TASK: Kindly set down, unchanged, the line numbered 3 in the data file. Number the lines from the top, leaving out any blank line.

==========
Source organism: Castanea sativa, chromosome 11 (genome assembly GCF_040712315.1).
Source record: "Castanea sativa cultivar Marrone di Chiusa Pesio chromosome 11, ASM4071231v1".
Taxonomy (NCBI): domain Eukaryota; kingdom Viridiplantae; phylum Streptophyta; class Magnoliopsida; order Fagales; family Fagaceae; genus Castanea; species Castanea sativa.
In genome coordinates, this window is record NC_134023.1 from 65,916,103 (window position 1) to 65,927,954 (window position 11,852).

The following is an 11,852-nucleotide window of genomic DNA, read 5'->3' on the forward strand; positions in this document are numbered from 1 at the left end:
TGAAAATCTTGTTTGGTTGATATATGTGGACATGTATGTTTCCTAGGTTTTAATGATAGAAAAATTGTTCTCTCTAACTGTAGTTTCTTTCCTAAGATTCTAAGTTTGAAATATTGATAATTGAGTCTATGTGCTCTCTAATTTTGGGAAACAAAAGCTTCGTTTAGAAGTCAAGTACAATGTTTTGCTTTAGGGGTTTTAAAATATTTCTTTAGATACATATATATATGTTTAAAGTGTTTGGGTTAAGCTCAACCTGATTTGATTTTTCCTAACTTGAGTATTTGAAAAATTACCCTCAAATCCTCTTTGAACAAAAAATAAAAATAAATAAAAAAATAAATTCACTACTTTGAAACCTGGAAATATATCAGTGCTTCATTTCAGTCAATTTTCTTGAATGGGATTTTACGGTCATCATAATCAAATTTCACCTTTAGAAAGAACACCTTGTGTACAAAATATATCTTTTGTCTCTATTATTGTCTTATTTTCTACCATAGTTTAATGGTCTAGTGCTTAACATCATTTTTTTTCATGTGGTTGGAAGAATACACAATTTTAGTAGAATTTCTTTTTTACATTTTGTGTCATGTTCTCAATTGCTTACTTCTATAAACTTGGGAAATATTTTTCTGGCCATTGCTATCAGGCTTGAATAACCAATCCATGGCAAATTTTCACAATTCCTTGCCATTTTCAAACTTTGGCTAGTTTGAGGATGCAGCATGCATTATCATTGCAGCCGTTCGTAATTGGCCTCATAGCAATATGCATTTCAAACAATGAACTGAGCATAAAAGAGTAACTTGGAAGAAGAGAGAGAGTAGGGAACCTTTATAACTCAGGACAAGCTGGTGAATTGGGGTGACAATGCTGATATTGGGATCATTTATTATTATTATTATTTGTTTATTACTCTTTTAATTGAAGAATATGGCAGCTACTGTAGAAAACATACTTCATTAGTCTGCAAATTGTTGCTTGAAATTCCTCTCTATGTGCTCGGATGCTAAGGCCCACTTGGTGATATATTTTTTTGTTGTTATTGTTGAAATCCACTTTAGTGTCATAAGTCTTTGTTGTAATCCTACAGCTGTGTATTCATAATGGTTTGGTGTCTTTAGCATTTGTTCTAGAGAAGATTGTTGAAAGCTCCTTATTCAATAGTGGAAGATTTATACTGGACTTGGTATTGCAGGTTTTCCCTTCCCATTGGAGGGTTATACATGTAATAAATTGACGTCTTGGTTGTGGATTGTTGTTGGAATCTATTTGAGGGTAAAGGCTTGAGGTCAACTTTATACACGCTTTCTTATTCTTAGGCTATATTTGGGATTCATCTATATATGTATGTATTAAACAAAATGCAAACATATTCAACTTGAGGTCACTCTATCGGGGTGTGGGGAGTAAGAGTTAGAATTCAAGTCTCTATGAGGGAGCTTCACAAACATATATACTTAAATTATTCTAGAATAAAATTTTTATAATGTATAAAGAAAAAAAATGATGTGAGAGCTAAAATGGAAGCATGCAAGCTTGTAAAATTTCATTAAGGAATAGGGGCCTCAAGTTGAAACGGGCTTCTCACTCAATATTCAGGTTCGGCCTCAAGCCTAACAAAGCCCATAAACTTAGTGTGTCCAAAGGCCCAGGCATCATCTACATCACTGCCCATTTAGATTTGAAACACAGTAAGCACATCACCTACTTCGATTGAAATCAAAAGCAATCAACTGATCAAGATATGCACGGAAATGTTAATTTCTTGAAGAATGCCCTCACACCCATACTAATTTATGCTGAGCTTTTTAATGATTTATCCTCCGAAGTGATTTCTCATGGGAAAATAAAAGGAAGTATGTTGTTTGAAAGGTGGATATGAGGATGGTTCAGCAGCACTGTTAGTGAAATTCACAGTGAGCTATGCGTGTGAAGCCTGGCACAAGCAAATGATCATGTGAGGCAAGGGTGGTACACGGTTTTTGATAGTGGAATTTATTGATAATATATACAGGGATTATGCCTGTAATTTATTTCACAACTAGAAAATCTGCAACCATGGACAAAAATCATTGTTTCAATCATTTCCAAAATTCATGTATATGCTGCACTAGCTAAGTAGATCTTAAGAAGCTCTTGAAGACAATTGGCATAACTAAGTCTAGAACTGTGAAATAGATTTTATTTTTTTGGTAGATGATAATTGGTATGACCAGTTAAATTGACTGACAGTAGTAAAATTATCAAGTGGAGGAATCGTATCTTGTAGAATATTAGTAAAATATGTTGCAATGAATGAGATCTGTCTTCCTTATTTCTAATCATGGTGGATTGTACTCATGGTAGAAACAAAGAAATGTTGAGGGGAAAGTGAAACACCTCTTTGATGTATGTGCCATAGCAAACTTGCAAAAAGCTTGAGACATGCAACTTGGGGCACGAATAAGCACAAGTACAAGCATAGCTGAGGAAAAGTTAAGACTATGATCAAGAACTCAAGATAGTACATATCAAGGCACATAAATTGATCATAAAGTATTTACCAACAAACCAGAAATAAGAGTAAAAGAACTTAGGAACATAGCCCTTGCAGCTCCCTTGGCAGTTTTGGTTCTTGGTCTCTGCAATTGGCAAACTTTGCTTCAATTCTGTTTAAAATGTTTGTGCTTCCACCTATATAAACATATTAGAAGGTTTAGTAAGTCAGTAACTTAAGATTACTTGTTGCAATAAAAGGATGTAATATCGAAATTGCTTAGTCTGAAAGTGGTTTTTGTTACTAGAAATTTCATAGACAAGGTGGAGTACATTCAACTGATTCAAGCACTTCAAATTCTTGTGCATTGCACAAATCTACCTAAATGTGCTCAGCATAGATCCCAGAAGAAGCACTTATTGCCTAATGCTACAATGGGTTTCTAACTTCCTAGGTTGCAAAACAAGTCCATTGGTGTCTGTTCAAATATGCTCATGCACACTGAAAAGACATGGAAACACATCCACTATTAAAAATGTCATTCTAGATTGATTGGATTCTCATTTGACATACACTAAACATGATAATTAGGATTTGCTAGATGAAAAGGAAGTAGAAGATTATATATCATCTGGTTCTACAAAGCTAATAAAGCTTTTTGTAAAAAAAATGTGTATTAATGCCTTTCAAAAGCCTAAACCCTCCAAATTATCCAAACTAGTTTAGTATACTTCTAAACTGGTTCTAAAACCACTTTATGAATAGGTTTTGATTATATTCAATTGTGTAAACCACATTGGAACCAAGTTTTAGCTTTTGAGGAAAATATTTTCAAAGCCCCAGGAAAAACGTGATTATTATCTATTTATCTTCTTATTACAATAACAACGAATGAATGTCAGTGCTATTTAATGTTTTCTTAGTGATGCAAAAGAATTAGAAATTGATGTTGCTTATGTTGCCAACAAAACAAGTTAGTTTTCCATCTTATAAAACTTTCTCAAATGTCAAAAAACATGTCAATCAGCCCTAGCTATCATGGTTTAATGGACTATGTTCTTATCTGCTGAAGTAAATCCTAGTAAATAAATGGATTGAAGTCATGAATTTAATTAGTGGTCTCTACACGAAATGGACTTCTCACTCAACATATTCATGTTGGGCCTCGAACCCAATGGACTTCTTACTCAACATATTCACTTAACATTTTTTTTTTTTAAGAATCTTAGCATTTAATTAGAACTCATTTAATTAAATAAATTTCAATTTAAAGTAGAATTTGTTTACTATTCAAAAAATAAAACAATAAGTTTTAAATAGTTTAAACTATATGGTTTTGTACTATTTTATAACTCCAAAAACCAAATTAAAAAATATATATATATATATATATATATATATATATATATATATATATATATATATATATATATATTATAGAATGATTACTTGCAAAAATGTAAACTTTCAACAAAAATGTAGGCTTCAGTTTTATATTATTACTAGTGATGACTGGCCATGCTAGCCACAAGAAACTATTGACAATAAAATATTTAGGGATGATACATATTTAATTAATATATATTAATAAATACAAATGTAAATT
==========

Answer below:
Taxonomy (NCBI): domain Eukaryota; kingdom Viridiplantae; phylum Streptophyta; class Magnoliopsida; order Fagales; family Fagaceae; genus Castanea; species Castanea sativa.